I’m a representational painter, but I don’t think about my paintings representationally. What I mean by that is that I don’t care very much about describing the subject matter beyond its most obvious visual qualities (what color is it, what shape is it, how does the light fall on it).
I’ve always been intrigued by the history of painting, and its contradictory relationships of structure and ornament, indulgence and transcendence, mysticism and artifice. These are all themes inherent in the practice of painting, and reconciling their natures is basically the content of my work.
I use Arcadian images of gardens and forests combined with baroque icons of indulgence like cupcakes and bouquets because this subject matter affords an intuitive exploration of what I think of as specifically painterly content. Through this I try to create a visual ecstasy specific to painting. I’ve always believed in a nonobjective approach to painting, and allowing my work to grow into whatever shape it wants.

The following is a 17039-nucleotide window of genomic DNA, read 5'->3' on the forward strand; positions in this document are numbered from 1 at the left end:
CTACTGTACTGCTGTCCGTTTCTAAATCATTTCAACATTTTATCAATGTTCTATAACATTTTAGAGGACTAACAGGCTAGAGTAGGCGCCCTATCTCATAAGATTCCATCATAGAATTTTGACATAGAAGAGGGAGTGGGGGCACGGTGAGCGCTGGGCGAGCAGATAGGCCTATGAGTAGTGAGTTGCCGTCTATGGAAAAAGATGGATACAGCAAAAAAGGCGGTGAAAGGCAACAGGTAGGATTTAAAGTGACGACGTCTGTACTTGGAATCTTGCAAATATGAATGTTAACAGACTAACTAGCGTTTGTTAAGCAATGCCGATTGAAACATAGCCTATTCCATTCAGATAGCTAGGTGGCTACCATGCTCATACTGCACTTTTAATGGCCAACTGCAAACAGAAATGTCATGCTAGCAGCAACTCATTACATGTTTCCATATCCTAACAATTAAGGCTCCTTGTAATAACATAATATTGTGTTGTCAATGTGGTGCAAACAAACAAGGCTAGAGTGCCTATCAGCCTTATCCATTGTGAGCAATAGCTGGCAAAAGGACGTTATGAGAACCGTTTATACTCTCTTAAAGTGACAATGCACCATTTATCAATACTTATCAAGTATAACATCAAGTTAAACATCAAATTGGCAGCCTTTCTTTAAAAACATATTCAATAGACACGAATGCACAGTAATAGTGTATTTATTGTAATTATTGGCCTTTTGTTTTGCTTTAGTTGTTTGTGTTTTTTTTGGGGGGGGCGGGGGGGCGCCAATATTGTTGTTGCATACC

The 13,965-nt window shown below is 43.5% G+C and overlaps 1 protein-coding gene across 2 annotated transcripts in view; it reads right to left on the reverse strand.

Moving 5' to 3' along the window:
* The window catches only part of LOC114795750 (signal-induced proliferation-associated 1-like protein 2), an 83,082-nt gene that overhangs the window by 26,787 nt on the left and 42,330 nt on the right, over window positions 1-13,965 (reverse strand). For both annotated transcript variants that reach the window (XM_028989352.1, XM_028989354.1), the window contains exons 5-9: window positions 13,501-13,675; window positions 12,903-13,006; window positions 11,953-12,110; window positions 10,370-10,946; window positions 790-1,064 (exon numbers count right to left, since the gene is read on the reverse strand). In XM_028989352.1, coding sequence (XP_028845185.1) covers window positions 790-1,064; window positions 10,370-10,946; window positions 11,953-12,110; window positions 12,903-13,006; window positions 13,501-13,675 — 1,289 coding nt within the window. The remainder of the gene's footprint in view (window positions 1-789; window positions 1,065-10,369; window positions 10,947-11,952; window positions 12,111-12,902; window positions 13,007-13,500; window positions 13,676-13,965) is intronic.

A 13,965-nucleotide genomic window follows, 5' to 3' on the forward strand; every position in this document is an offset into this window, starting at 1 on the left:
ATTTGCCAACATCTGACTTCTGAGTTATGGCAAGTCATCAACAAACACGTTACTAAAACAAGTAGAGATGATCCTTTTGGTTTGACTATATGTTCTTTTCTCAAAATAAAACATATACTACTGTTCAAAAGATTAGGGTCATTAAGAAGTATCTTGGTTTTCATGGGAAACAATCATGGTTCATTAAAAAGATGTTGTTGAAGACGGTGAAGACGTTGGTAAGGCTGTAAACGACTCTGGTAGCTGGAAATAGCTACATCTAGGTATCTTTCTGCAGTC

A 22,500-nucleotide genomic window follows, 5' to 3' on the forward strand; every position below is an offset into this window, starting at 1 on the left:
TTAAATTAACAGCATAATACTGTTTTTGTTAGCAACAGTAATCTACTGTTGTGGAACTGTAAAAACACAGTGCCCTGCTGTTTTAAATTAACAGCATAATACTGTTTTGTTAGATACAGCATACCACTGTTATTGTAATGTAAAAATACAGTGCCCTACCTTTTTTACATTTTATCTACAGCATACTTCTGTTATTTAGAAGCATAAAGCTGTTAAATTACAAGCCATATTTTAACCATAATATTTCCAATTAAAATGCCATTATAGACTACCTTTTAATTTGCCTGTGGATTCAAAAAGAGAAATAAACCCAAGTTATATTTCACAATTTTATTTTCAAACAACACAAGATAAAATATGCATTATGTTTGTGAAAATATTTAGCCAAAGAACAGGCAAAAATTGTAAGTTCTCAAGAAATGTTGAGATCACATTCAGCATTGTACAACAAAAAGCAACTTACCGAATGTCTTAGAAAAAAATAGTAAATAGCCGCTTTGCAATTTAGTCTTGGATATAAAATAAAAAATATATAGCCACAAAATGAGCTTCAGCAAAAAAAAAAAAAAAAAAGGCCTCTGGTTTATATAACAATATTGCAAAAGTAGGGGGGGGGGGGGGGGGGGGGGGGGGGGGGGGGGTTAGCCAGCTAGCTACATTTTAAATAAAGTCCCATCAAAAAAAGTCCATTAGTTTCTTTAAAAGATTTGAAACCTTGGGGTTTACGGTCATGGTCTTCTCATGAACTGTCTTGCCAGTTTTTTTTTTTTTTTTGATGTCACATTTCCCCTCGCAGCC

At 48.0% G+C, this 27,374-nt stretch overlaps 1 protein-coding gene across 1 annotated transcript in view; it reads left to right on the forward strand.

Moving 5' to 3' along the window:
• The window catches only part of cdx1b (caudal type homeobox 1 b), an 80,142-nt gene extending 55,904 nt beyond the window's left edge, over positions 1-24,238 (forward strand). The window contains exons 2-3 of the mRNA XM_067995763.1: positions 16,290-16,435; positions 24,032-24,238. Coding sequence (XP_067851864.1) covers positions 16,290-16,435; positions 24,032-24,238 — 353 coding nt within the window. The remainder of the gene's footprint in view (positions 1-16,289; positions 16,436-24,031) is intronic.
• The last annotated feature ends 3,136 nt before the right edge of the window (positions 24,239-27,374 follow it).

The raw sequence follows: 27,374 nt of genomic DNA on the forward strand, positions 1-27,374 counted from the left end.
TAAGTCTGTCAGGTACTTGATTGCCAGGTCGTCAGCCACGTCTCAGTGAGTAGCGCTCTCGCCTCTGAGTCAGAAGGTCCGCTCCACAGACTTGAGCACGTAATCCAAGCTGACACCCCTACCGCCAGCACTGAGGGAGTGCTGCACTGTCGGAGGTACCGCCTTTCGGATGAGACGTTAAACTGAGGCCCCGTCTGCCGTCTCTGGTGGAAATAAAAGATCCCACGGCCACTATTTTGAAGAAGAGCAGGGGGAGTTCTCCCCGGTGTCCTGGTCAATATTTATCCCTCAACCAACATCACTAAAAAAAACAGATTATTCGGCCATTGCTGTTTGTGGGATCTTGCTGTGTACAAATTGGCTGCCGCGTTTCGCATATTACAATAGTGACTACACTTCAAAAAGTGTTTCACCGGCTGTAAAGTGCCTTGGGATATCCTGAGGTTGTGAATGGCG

I’m drawn to the history of painting that is euphoric in nature and leads to a form of escapism. In practice, the artist escapes into the act of painting. For the viewer, the painting serves as a window into an imaginary world. Many art forms are effective at reflecting the exterior world and commenting on it. Painting, I have found is a very good medium for escaping it. I suppose escape/transcendence can in itself be seen as part of the content of the work.